The Defibulators

The Defibulators

The Defibulators, described alternately as "Hee-Haw on mescaline" and "CBGB-meets-Grand Ole Opry," will release Debt'll Get'em,' the follow up to their acclaimed 2009 debut 'Corn Money,' on August 27th. Recorded in Woodstock with D. James Goodwin and Eli Walker and Brooklyn with co-producer Brian Bender (Langhorne Slim, Jose James), the album is an au courant, urban take on classic country, channeling the frenetic energy of their legendary live shows into tight, punchy hooks and foot-stomping sing-alongs.

From "Pay For That Money," a pedal steel and fiddle lament about debt, to "Ponytail Run," a dreamy ode to beauty just out of reach, the album is full of gorgeous harmonies and razor-sharp wit. "Everybody's Got a Banjo" is a biting, 70′s swamp funk-inspired nod to the instrument's recent ubiquity ("If you don't know how to play it, well it still looks cool"), and "Cackalacky" is the tongue-in-cheek story of an Appalachian musician who moves to New York City to make it big in roots music.

The band's boundless energy and infectious sense of joy onstage earned them a nod as one of Brooklyn's best emerging bands in Vice Magazine, and a devoted following in a city not known for its love of country. "It's most fun to play for people who don't think they like country music," says singer Erin Bru. Guitarist/singer/songwriter Bug Jennings agrees, adding, "There's something about the fast-paced, frantic, neurotic energy of New York that makes our style work."

The band garnered immediate critical notice for their debut in 2009, with New York Magazine raving that "[Bug] and singer Erin Bru slip into harmonies that recall the storied Gram Parsons-Emmylou Harris duets," Under the Radar hailing it as "a boozy concoction worth swigging until last call," and Pop Matters describing it as "a drunken square dance on speed."

Miss Tess and The Talkbacks

Miss Tess is Brooklyn-based performing songwriter and bandleader. She currently tours with a tight-nit quartet complete with sax/clarinet, upright bass, drums, and herself on guitar and vocals. Similar to artists such at Tom Waits, Randy Newman, Madeleine Peyroux, or Dan Hicks and His Hot Licks, Miss Tess draws inspiration from older styles of music, and uses those sounds in the service of her own personality.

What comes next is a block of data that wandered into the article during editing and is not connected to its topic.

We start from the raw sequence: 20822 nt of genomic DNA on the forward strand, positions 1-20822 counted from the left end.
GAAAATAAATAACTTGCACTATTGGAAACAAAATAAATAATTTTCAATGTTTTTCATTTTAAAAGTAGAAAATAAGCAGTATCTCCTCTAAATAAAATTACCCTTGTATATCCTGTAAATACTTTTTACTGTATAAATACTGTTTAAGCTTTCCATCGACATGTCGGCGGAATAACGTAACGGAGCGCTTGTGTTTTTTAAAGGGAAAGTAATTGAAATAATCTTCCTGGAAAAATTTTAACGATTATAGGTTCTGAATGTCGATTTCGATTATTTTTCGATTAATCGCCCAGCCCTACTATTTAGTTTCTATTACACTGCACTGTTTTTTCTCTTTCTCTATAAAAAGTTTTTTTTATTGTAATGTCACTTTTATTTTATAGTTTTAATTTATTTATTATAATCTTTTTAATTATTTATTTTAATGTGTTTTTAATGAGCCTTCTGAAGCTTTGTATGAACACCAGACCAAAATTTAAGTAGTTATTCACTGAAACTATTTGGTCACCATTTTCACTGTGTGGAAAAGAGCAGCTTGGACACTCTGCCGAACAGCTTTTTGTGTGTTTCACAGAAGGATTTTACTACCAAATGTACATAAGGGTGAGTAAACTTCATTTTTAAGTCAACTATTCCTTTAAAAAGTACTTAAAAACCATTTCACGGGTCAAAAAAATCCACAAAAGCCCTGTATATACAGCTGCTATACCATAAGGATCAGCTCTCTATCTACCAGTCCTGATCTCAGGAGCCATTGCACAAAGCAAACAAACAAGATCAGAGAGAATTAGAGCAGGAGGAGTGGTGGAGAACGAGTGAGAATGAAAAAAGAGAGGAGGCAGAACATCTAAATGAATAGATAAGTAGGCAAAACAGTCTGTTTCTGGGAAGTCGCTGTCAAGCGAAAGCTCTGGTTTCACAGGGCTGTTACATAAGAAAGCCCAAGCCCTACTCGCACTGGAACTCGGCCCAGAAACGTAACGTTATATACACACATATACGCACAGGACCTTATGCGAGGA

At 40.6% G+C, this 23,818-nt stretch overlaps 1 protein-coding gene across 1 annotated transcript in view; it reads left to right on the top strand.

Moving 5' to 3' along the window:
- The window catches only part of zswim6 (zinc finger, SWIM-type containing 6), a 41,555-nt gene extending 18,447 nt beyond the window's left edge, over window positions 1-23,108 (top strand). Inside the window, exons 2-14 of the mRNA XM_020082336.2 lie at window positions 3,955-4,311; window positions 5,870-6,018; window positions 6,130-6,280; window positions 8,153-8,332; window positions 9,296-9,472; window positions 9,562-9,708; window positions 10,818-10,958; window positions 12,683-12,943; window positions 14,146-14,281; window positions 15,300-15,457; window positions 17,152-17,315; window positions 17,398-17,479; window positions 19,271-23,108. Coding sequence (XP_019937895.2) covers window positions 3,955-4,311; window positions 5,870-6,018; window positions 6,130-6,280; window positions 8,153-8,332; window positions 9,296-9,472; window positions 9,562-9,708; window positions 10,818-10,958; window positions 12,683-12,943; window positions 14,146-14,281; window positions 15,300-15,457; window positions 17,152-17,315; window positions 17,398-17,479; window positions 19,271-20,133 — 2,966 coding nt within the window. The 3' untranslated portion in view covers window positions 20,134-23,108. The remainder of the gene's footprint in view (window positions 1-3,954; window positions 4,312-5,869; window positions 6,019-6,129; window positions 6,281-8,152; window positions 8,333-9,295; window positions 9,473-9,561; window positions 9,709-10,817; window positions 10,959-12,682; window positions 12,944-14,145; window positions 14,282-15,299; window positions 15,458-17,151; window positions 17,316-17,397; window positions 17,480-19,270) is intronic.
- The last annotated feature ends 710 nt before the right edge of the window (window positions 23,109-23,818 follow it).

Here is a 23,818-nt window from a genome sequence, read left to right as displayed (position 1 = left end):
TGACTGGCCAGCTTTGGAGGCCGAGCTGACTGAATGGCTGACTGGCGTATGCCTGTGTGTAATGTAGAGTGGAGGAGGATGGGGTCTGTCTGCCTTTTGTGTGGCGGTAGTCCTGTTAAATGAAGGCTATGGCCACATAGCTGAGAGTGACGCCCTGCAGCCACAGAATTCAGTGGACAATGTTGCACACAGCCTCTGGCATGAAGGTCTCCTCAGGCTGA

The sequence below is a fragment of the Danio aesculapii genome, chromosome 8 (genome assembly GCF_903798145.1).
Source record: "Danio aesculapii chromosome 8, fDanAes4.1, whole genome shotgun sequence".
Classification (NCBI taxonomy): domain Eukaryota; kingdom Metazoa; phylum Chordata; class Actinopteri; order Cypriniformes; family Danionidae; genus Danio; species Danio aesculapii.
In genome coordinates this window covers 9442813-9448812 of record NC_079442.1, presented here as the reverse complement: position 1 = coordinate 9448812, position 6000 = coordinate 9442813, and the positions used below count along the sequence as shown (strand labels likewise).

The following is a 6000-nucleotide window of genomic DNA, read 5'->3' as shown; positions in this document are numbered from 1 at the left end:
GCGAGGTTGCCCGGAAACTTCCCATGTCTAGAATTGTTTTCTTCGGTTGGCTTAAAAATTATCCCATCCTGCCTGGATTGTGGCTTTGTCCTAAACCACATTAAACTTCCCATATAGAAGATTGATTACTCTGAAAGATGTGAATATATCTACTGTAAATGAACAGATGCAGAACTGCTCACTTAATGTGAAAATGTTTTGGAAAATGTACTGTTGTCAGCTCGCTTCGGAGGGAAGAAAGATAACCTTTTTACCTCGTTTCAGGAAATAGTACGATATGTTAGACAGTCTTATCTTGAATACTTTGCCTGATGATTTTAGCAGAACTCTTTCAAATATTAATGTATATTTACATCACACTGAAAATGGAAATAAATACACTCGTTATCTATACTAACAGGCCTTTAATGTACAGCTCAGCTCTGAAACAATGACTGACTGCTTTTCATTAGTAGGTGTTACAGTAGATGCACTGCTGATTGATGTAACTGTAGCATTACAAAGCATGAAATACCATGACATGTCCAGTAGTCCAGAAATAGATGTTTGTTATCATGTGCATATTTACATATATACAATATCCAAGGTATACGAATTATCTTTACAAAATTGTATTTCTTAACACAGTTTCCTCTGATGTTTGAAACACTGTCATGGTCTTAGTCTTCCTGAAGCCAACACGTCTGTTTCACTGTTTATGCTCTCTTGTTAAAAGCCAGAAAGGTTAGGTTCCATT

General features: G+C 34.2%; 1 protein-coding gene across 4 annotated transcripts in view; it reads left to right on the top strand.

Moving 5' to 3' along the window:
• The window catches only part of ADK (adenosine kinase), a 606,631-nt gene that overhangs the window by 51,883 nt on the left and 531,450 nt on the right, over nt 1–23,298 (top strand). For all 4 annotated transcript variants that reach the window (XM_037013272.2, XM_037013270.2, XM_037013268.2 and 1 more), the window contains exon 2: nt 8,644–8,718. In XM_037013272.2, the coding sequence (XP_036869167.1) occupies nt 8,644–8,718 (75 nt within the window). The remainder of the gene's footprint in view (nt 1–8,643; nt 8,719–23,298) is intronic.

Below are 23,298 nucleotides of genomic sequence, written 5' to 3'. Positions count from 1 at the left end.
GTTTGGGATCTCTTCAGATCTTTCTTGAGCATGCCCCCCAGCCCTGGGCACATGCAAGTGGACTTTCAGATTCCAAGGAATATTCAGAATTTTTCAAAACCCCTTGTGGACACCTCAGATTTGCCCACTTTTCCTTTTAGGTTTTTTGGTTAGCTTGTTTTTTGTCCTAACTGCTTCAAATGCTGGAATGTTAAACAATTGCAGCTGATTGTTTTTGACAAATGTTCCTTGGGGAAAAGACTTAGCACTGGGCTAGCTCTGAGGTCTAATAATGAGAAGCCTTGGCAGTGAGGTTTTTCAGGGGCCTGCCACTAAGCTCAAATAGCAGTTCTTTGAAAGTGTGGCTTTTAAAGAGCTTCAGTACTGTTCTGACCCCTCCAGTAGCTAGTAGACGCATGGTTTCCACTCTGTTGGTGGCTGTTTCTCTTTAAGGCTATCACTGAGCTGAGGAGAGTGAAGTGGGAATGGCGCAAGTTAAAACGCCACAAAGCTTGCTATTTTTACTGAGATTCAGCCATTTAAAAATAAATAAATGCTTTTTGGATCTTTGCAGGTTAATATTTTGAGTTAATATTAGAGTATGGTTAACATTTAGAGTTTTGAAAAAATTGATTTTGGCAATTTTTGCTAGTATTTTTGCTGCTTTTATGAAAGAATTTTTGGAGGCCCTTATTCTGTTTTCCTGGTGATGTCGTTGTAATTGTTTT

Critics have had a hard time assigning Tess's music to a specific genre; when she still lived in Boston she won a Boston Music Award for "Outstanding Folk Artist of the Year" (2008), in 2009 she received a nomination for "Best Jazz Act", and in 2010 was nominated for "Best Roots Act" by the Boston Phoenix. Miss Tess & The Bon Ton Parade not only played in most venues in Boston, but are also hardened road warriers who have found homes in all types of venues ranging from upscale jazz clubs, music festivals, to local dive bars.

Darling, oh Darling, the fifth release from Miss Tess, shows the performing artist and songwriter transcending the retro-label often appended to her music in the past. Although the music maintains a certain feeling of nostalgia, upon a few listens one will find unique personality and a fresh approach in these original compositions. The new album makes use of varied instrumentation including country-tinged pedal steel, a three part horn section, barroom piano, and a lonesome banjo. Miss Tess says about the compositions, "I wanted each song to be recorded like I heard it in my head, whether or not we had those instruments in the regular performing band". The album, as well as the stage show for that matter, is interspersed with up-tempo playful ditties, mournful love songs, and offbeat charmers.

$5.00

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The Defibulators with Miss Tess and The Talkbacks

Tuesday, September 24 · Doors 8:00 PM / Show 9:00 PM at Zanzabar